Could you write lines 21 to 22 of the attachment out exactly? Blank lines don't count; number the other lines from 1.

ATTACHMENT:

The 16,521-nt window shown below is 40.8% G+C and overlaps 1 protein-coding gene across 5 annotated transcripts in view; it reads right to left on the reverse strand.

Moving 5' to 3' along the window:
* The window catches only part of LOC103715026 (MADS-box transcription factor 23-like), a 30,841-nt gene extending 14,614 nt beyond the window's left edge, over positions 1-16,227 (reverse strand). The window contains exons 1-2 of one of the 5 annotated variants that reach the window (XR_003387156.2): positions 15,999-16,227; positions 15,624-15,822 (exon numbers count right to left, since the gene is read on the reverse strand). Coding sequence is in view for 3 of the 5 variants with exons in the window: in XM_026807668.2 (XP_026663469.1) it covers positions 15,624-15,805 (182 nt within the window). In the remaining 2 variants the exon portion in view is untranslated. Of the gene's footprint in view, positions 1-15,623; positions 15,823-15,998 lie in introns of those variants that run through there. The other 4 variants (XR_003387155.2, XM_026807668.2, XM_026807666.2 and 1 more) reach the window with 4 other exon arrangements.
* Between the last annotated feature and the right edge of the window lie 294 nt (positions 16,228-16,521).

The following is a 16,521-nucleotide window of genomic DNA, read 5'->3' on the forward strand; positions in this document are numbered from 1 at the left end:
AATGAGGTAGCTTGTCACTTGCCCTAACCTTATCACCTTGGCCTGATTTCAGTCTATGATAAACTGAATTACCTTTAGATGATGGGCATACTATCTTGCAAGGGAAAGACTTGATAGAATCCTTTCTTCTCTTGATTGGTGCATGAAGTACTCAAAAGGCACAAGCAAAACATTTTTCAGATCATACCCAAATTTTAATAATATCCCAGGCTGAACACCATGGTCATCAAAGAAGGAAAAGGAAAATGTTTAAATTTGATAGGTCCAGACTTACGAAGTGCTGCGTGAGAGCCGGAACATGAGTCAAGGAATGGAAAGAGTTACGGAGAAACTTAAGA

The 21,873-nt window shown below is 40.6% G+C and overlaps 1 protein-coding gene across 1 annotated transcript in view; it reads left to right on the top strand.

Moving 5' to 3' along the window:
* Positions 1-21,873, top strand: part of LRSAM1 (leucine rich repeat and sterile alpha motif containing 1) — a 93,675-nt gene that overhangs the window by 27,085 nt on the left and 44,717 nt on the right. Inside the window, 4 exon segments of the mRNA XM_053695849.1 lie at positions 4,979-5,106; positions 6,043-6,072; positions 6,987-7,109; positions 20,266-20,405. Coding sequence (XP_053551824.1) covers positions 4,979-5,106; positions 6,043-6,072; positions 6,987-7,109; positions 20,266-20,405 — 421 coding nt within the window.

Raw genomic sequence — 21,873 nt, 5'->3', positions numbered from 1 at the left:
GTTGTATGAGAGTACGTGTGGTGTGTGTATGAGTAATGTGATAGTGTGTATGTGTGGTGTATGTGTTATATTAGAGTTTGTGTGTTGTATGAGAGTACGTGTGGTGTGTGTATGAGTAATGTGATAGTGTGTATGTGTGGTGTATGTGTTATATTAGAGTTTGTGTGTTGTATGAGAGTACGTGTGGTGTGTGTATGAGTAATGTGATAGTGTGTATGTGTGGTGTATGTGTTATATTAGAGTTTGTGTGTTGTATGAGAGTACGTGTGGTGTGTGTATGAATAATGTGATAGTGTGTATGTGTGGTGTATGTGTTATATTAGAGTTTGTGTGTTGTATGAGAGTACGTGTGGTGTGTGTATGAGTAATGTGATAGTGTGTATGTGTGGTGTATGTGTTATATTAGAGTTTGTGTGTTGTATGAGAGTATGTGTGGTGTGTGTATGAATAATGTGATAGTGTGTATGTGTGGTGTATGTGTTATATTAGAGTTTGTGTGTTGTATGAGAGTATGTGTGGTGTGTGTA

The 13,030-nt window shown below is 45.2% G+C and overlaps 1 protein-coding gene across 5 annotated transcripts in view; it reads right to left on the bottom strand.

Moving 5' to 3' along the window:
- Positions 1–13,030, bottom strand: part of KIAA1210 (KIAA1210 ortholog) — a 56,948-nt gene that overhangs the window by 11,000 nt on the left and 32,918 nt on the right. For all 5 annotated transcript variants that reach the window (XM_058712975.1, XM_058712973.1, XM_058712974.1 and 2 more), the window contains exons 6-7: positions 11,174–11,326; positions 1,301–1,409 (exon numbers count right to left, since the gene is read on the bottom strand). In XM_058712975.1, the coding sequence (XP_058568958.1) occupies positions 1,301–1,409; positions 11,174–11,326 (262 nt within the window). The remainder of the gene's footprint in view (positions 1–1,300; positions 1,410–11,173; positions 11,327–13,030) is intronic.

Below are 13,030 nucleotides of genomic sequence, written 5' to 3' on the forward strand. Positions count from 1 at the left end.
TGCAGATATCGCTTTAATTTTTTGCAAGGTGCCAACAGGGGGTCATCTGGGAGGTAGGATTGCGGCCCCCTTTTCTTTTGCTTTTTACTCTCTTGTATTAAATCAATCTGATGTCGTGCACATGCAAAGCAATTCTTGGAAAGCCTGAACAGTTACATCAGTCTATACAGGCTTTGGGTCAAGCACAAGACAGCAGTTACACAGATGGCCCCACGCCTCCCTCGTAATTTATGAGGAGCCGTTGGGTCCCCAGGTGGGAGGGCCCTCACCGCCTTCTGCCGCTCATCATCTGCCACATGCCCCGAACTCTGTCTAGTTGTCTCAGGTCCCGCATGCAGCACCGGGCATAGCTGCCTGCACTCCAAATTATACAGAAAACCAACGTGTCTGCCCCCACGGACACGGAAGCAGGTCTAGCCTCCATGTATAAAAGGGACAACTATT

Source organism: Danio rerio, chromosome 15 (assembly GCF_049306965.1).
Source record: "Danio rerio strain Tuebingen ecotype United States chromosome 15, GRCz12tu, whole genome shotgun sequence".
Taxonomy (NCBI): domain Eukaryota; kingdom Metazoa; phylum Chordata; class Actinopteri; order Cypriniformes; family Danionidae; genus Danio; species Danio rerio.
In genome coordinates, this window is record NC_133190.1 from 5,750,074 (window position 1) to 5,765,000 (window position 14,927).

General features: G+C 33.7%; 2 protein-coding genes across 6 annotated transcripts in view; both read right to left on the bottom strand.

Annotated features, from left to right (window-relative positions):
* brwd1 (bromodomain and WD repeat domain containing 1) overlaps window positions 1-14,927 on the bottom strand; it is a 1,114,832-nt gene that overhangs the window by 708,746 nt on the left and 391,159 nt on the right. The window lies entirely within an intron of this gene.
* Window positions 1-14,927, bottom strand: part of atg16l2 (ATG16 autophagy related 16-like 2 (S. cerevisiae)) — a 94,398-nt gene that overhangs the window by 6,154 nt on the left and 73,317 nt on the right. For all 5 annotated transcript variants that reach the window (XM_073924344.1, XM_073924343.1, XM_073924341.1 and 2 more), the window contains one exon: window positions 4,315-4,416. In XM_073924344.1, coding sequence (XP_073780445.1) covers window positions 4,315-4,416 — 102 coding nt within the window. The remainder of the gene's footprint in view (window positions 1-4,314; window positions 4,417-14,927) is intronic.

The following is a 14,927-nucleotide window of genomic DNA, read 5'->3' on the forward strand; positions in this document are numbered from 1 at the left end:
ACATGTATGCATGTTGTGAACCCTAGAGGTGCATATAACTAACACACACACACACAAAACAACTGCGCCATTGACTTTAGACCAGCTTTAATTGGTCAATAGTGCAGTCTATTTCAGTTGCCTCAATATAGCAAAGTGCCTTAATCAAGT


General features: G+C 33.7%; 2 protein-coding genes across 6 annotated transcripts in view; both read right to left on the bottom strand.

Annotated features, from left to right (window-relative positions):